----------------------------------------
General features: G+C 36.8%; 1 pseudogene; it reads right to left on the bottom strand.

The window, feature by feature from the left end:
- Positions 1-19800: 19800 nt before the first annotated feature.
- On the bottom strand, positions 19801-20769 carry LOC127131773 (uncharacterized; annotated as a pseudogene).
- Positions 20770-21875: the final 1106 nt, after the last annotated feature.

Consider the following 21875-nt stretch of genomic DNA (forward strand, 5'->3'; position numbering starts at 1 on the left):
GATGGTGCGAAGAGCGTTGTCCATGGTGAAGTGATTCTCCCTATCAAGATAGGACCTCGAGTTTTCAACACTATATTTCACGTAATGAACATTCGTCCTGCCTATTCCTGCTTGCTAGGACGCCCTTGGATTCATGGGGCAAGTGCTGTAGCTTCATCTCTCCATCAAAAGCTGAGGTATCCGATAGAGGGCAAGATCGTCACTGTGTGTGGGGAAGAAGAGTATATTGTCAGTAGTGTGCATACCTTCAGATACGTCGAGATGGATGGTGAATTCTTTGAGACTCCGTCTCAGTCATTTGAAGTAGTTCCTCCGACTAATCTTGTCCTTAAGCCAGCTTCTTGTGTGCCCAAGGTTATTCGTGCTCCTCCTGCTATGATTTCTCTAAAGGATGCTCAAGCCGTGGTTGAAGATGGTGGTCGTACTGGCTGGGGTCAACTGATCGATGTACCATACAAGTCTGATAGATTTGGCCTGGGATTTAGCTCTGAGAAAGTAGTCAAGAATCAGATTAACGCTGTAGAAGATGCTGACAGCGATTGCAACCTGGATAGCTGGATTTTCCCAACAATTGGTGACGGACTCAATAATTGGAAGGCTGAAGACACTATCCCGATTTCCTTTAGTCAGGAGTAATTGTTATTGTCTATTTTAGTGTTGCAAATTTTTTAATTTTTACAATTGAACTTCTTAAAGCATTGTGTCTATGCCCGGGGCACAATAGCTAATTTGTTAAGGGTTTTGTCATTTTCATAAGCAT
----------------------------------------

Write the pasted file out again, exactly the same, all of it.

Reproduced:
General features: G+C 36.8%; 1 pseudogene; it reads right to left on the bottom strand.

The window, feature by feature from the left end:
- Positions 1-19800: 19800 nt before the first annotated feature.
- On the bottom strand, positions 19801-20769 carry LOC127131773 (uncharacterized; annotated as a pseudogene).
- Positions 20770-21875: the final 1106 nt, after the last annotated feature.

Consider the following 21875-nt stretch of genomic DNA (forward strand, 5'->3'; position numbering starts at 1 on the left):
GATGGTGCGAAGAGCGTTGTCCATGGTGAAGTGATTCTCCCTATCAAGATAGGACCTCGAGTTTTCAACACTATATTTCACGTAATGAACATTCGTCCTGCCTATTCCTGCTTGCTAGGACGCCCTTGGATTCATGGGGCAAGTGCTGTAGCTTCATCTCTCCATCAAAAGCTGAGGTATCCGATAGAGGGCAAGATCGTCACTGTGTGTGGGGAAGAAGAGTATATTGTCAGTAGTGTGCATACCTTCAGATACGTCGAGATGGATGGTGAATTCTTTGAGACTCCGTCTCAGTCATTTGAAGTAGTTCCTCCGACTAATCTTGTCCTTAAGCCAGCTTCTTGTGTGCCCAAGGTTATTCGTGCTCCTCCTGCTATGATTTCTCTAAAGGATGCTCAAGCCGTGGTTGAAGATGGTGGTCGTACTGGCTGGGGTCAACTGATCGATGTACCATACAAGTCTGATAGATTTGGCCTGGGATTTAGCTCTGAGAAAGTAGTCAAGAATCAGATTAACGCTGTAGAAGATGCTGACAGCGATTGCAACCTGGATAGCTGGATTTTCCCAACAATTGGTGACGGACTCAATAATTGGAAGGCTGAAGACACTATCCCGATTTCCTTTAGTCAGGAGTAATTGTTATTGTCTATTTTAGTGTTGCAAATTTTTTAATTTTTACAATTGAACTTCTTAAAGCATTGTGTCTATGCCCGGGGCACAATAGCTAATTTGTTAAGGGTTTTGTCATTTTCATAAGCAT